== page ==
I wrote my first book, Silence is Death: The Life and Work of Tahar Djaout, on the basis of a public archive, using only texts that had been published. But with my second book, I discovered the pleasure of working with manuscripts.
In 2000, I came across a large collection of letters in the National Library of Lithuania. The letters were written by a librarian who had aided the Jews of the Vilnius Ghetto by hiding them in the university library where she worked, finding children places in orphanages, supplying false documents, food, money, clothes. Her name was Ona Šimaitė. I estimate that she wrote somewhere between thirty-five thousand and fifty-thousand letters during her adult life. Many of these survived and made their way into archives.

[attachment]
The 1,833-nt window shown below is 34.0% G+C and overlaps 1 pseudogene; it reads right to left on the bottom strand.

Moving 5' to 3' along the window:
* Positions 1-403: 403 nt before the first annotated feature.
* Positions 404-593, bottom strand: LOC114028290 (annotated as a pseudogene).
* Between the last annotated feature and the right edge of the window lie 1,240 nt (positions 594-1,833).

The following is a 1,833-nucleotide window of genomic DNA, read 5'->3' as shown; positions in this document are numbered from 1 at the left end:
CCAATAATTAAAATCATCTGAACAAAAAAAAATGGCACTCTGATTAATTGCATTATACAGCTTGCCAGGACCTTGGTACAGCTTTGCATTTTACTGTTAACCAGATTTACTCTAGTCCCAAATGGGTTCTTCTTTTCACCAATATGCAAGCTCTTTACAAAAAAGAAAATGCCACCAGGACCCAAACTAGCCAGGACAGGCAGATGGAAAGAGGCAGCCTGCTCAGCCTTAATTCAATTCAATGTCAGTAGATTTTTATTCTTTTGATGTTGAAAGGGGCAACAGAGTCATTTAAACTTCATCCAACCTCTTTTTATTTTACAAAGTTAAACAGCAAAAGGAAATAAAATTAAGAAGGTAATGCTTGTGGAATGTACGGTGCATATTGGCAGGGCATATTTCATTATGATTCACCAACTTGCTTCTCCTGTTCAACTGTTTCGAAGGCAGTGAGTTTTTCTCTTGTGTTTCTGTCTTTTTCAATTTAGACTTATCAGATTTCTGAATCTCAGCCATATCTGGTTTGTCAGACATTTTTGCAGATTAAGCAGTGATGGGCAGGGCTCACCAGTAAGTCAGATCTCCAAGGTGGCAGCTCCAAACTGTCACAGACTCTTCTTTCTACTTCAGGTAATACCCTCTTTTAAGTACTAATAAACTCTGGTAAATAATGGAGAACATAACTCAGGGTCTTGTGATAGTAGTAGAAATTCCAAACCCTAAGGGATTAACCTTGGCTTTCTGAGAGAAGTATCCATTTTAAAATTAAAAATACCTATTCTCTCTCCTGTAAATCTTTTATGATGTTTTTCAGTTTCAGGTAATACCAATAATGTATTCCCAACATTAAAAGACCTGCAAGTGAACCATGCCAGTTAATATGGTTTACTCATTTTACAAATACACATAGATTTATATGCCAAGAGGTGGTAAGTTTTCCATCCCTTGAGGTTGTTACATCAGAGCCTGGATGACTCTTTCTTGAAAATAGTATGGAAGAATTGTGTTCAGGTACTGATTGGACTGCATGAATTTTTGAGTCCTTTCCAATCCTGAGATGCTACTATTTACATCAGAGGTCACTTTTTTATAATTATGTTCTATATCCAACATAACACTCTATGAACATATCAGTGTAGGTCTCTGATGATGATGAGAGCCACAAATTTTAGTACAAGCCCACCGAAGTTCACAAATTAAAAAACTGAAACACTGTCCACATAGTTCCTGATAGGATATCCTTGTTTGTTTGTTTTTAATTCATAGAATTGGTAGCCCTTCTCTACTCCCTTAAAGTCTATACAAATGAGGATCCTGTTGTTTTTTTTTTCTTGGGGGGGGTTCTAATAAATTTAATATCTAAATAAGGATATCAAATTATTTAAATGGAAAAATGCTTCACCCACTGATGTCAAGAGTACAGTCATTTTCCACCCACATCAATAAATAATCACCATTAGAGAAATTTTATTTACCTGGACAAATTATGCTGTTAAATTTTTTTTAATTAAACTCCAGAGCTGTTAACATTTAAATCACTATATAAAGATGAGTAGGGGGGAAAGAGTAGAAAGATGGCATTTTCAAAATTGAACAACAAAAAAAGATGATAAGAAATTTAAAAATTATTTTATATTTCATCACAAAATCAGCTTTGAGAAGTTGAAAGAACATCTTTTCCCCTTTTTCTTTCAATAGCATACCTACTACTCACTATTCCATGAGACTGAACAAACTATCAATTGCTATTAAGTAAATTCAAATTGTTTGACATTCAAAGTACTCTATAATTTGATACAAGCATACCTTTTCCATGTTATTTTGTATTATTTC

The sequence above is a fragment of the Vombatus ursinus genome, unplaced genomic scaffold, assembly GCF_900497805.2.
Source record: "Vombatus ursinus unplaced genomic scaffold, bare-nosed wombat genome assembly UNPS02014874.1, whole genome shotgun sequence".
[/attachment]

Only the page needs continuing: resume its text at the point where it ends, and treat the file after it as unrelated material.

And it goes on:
For years Šimaitė’s writings perplexed me. Pages and pages of diaries, manuscripts and notes. Heroic deeds, travels, tragedy, hardship, poverty. Revolution. Her writing is both mundane and sophisticated. Flat and poetic. Tedious and enlightening. And so began our long and intimate journey together.
You can find translations of Šimaitė’s letters here (The first link is a google books link, and the second requires a subscription. I’m working on permission to post PDF versions of both on the site, and will do so as soon as I can):
Šukys, Julija. “And I burned with shame”: The Testimony of Ona Šimaitė, Righteous Among the Nations. A Letter to Isaac N. Steinberg. Search and Research 10. Ed. Dan Michman. Trans. of archival documents from Russian, with an introduction. Jerusalem: Yad Vashem, 2007. 76 pages.
[Photo by timtom.ch]